Memory System Design

In my career, I have worked with two computer architects who worked with Seymour Cray in designing supercomputers at Control Data Corporation and Cray Research.  To the best of my knowledge, those supercomputers used ultra-high-performance shared memory systems designed as described below.

These types of high performance memory systems can be designed using any type of memory component such as a memory chip or a disk drive.

Here's a single-bank memory system...


And here's a multiple-bank memory system...




Input and output multiplexers (muxes) can be added so that every input to the muxes can be connected to every output.  The muxes are digital switches that can be switched into any configuration almost instantaneously. 
 



Consider an initial switch configuration of the muxes as shown below...





Now consider switching the muxes at uniform intervals so that every set of input and output controllers are connected to every successive memory bank (modulo n+1) in successive time intervals.  For disk drives the time intervals would be fairly long to account for maximum access times.  For semiconductor memory chips, the time intervals would be short since access times are short.  The drawing below shows the second configuration of the muxes.  At the end of a mux cycle, the connections would return to the initial configuration above...




Now consider adding error-correcting code (ECC) encoders and decoders as shown below...




The memory banks are designed so that one ECC symbol is stored in one memory component so that one component failure only results in one ECC symbol failure per codeword.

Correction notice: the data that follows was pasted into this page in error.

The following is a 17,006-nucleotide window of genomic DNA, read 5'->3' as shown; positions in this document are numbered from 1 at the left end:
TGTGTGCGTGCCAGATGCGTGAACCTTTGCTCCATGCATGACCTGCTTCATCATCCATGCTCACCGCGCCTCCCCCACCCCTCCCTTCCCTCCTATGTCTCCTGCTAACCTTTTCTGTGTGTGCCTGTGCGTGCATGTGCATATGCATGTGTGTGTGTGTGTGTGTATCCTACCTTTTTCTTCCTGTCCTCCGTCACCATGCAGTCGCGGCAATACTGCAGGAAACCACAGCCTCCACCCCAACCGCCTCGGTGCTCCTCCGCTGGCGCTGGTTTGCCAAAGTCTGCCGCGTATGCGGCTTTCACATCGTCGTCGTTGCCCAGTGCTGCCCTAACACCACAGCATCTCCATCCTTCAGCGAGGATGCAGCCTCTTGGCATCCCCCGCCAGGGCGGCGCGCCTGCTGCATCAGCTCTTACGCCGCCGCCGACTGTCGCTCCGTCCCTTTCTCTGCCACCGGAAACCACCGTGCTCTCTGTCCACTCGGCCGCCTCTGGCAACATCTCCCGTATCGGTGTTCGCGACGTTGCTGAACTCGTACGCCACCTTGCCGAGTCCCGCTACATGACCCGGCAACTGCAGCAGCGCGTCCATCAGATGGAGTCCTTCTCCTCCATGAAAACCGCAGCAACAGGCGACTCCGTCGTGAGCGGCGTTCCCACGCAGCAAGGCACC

The minimum amount of data that can be written or read in one time interval would be one codeword.  If the ECC code being used is a Hamming code, then each symbol is a bit and the minimum amount of data that could be written or read in one time interval is one Hamming codeword.

If the ECC code being used is a RS code, then the minimum amount of data that can be written or read in one time interval would be one RS codeword which is a set of nonbinary m-bit symbols from a finite field with 2m elements.

Most-likely future memory systems will be designed so that entire blocks of data are written or read in one time interval rather than single codewords and a 2D-RS error-correction scheme can then be used.

This type of a design results in very high performance since each controller has equal access to all of the memory banks and is guaranteed access within one mux cycle.  All of the memory banks can be busy all of the time resulting in the best possible performance.